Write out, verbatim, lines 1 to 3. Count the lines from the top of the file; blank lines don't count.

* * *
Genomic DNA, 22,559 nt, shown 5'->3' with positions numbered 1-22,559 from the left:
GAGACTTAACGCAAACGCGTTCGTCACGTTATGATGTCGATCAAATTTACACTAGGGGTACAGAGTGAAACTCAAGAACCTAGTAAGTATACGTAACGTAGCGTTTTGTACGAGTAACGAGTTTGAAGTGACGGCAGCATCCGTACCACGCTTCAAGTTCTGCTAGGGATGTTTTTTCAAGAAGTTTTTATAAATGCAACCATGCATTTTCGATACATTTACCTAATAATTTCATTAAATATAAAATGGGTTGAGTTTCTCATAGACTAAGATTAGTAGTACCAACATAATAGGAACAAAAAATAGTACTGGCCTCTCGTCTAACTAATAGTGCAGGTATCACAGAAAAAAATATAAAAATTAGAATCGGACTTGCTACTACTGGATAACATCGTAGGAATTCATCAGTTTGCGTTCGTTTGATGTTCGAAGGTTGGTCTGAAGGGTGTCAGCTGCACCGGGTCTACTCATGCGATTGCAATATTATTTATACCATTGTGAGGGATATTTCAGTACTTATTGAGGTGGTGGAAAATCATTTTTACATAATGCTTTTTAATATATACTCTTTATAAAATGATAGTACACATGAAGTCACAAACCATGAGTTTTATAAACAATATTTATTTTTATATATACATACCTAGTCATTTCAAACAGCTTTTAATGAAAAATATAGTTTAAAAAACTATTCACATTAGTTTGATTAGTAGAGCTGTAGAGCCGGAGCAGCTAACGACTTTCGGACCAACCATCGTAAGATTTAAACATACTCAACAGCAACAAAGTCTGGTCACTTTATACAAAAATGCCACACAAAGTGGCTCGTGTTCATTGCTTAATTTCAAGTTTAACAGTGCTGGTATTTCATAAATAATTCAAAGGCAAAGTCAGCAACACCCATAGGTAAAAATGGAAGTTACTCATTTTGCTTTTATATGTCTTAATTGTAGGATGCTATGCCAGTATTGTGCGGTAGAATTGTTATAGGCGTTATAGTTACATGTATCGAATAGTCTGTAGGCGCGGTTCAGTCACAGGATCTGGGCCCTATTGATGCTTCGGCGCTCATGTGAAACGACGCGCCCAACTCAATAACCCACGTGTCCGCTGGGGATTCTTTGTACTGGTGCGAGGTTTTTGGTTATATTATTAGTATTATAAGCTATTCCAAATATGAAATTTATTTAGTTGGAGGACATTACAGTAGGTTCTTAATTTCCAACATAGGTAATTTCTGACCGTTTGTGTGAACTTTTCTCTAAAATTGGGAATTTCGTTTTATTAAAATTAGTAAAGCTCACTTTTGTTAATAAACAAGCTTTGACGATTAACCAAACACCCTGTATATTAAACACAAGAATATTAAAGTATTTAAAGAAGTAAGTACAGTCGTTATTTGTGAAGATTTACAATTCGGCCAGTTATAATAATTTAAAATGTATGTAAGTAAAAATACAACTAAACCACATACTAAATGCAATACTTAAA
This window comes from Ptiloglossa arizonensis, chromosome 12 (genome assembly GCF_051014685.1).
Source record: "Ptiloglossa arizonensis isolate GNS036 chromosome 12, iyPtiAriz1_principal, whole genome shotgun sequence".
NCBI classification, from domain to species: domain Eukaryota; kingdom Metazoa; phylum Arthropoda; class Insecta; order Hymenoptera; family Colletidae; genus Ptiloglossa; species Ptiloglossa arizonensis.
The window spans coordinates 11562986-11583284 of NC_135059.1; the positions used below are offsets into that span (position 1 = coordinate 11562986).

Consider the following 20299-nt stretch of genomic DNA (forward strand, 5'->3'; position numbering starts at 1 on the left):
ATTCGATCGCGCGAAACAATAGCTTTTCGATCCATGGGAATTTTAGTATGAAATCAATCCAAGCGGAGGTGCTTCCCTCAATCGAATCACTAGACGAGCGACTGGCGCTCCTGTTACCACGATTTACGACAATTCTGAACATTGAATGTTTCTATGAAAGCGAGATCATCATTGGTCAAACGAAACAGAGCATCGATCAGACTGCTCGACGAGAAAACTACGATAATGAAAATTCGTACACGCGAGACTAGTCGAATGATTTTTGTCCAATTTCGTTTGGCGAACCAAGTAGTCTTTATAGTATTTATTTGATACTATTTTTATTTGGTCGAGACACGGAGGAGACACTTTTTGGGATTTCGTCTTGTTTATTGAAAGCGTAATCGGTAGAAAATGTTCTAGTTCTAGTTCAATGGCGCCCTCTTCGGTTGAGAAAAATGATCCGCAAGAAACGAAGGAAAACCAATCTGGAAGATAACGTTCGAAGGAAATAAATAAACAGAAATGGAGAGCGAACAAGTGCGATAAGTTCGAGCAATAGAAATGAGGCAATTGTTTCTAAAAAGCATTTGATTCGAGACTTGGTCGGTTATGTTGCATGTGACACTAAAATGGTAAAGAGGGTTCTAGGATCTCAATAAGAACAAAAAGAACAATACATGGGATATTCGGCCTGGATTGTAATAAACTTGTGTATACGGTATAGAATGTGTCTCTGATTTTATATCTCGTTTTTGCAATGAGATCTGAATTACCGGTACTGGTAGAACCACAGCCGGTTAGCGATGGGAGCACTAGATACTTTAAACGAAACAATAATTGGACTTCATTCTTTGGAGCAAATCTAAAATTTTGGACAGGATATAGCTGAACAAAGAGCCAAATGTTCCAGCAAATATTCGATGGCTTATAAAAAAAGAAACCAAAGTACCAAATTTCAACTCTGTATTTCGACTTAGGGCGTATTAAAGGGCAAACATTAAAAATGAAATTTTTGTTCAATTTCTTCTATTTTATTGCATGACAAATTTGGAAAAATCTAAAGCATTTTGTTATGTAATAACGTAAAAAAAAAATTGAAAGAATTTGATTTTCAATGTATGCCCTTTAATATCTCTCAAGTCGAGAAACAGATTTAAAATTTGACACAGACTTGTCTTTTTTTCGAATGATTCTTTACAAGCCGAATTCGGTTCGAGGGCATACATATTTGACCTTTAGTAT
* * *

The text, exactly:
Genomic DNA, 22,559 nt, shown 5'->3' with positions numbered 1-22,559 from the left:
GAGACTTAACGCAAACGCGTTCGTCACGTTATGATGTCGATCAAATTTACACTAGGGGTACAGAGTGAAACTCAAGAACCTAGTAAGTATACGTAACGTAGCGTTTTGTACGAGTAACGAGTTTGAAGTGACGGCAGCATCCGTACCACGCTTCAAGTTCTGCTAGGGATGTTTTTTCAAGAAGTTTTTATAAATGCAACCATGCATTTTCGATACATTTACCTAATAATTTCATTAAATATAAAATGGGTTGAGTTTCTCATAGACTAAGATTAGTAGTACCAACATAATAGGAACAAAAAATAGTACTGGCCTCTCGTCTAACTAATAGTGCAGGTATCACAGAAAAAAATATAAAAATTAGAATCGGACTTGCTACTACTGGATAACATCGTAGGAATTCATCAGTTTGCGTTCGTTTGATGTTCGAAGGTTGGTCTGAAGGGTGTCAGCTGCACCGGGTCTACTCATGCGATTGCAATATTATTTATACCATTGTGAGGGATATTTCAGTACTTATTGAGGTGGTGGAAAATCATTTTTACATAATGCTTTTTAATATATACTCTTTATAAAATGATAGTACACATGAAGTCACAAACCATGAGTTTTATAAACAATATTTATTTTTATATATACATACCTAGTCATTTCAAACAGCTTTTAATGAAAAATATAGTTTAAAAAACTATTCACATTAGTTTGATTAGTAGAGCTGTAGAGCCGGAGCAGCTAACGACTTTCGGACCAACCATCGTAAGATTTAAACATACTCAACAGCAACAAAGTCTGGTCACTTTATACAAAAATGCCACACAAAGTGGCTCGTGTTCATTGCTTAATTTCAAGTTTAACAGTGCTGGTATTTCATAAATAATTCAAAGGCAAAGTCAGCAACACCCATAGGTAAAAATGGAAGTTACTCATTTTGCTTTTATATGTCTTAATTGTAGGATGCTATGCCAGTATTGTGCGGTAGAATTGTTATAGGCGTTATAGTTACATGTATCGAATAGTCTGTAGGCGCGGTTCAGTCACAGGATCTGGGCCCTATTGATGCTTCGGCGCTCATGTGAAACGACGCGCCCAACTCAATAACCCACGTGTCCGCTGGGGATTCTTTGTACTGGTGCGAGGTTTTTGGTTATATTATTAGTATTATAAGCTATTCCAAATATGAAATTTATTTAGTTGGAGGACATTACAGTAGGTTCTTAATTTCCAACATAGGTAATTTCTGACCGTTTGTGTGAACTTTTCTCTAAAATTGGGAATTTCGTTTTATTAAAATTAGTAAAGCTCACTTTTGTTAATAAACAAGCTTTGACGATTAACCAAACACCCTGTATATTAAACACAAGAATATTAAAGTATTTAAAGAAGTAAGTACAGTCGTTATTTGTGAAGATTTACAATTCGGCCAGTTATAATAATTTAAAATGTATGTAAGTAAAAATACAACTAAACCACATACTAAATGCAATACTTAAA
This window comes from Ptiloglossa arizonensis, chromosome 12 (genome assembly GCF_051014685.1).